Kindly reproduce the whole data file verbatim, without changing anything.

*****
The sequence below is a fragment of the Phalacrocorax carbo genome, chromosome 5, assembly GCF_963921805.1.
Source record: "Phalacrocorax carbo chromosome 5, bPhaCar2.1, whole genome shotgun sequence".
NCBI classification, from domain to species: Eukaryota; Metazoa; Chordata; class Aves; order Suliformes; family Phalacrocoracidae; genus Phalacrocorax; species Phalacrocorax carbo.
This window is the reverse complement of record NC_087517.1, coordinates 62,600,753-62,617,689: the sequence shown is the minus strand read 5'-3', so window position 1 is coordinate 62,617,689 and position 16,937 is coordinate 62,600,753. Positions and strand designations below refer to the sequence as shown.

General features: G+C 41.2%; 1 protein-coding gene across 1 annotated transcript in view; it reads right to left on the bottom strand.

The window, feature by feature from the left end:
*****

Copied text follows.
The sequence below is a fragment of the Phalacrocorax carbo genome, chromosome 5, assembly GCF_963921805.1.
Source record: "Phalacrocorax carbo chromosome 5, bPhaCar2.1, whole genome shotgun sequence".
NCBI classification, from domain to species: Eukaryota; Metazoa; Chordata; class Aves; order Suliformes; family Phalacrocoracidae; genus Phalacrocorax; species Phalacrocorax carbo.
This window is the reverse complement of record NC_087517.1, coordinates 62,600,753-62,617,689: the sequence shown is the minus strand read 5'-3', so window position 1 is coordinate 62,617,689 and position 16,937 is coordinate 62,600,753. Positions and strand designations below refer to the sequence as shown.

General features: G+C 41.2%; 1 protein-coding gene across 1 annotated transcript in view; it reads right to left on the bottom strand.

The window, feature by feature from the left end: